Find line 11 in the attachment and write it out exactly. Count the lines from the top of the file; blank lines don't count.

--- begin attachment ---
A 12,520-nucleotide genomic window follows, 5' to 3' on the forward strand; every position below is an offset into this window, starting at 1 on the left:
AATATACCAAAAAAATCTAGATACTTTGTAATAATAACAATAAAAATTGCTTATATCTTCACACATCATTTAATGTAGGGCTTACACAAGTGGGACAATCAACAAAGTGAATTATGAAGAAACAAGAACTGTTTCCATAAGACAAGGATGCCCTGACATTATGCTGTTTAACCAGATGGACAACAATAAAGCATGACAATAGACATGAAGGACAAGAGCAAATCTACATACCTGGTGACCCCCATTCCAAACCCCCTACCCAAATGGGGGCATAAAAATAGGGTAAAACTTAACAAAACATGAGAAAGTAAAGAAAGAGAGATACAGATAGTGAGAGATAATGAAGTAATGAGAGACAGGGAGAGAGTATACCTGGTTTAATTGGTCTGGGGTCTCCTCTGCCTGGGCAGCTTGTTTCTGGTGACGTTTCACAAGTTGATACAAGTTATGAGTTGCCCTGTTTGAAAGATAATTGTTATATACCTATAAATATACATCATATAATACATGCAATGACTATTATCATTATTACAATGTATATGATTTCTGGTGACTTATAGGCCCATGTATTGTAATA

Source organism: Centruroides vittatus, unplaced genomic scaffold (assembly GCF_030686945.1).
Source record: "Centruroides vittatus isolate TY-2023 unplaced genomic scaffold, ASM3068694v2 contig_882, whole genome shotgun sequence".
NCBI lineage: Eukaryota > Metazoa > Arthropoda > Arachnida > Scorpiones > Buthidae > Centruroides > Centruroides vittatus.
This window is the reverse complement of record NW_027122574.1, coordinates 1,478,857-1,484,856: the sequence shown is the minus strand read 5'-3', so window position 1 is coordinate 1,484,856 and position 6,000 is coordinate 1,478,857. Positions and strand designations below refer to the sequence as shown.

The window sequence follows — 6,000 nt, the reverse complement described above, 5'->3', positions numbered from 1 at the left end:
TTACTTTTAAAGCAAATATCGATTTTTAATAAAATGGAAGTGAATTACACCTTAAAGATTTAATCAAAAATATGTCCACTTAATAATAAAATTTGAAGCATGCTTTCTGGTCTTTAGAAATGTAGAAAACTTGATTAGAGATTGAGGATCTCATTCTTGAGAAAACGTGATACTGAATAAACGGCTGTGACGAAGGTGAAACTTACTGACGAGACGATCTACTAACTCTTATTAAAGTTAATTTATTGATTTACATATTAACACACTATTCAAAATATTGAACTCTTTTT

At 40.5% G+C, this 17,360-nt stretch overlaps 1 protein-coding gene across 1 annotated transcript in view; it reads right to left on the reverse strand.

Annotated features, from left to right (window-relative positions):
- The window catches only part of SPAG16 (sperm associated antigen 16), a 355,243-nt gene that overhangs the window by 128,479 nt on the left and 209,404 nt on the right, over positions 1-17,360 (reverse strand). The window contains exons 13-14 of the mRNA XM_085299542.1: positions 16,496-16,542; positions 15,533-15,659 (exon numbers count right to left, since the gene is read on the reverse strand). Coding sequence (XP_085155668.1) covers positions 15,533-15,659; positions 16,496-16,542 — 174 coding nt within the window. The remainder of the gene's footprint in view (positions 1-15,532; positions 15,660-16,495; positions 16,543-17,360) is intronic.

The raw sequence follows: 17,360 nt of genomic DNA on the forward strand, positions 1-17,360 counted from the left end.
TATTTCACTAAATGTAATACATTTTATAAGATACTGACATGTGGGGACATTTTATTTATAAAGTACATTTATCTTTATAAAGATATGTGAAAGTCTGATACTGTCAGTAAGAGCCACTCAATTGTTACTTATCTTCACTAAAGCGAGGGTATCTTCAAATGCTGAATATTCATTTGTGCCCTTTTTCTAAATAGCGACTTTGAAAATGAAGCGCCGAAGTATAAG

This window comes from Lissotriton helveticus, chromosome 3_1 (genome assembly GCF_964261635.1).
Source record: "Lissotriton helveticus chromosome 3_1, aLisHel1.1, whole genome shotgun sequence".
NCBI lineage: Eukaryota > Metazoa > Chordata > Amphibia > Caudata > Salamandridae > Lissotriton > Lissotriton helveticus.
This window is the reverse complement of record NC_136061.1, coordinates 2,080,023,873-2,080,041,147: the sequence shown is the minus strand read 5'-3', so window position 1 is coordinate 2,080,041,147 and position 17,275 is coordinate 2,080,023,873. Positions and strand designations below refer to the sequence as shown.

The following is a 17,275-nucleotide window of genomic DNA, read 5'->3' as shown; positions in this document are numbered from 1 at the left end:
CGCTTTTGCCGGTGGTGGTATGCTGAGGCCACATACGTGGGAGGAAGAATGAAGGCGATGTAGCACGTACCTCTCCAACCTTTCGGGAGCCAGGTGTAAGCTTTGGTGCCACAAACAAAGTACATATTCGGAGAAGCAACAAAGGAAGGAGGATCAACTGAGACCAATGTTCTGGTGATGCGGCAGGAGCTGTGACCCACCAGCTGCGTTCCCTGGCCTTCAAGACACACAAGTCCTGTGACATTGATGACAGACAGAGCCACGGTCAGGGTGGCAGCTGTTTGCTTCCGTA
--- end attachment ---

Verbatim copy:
- The window catches only part of SPAG16 (sperm associated antigen 16), a 355,243-nt gene that overhangs the window by 128,479 nt on the left and 209,404 nt on the right, over positions 1-17,360 (reverse strand). The window contains exons 13-14 of the mRNA XM_085299542.1: positions 16,496-16,542; positions 15,533-15,659 (exon numbers count right to left, since the gene is read on the reverse strand). Coding sequence (XP_085155668.1) covers positions 15,533-15,659; positions 16,496-16,542 — 174 coding nt within the window. The remainder of the gene's footprint in view (positions 1-15,532; positions 15,660-16,495; positions 16,543-17,360) is intronic.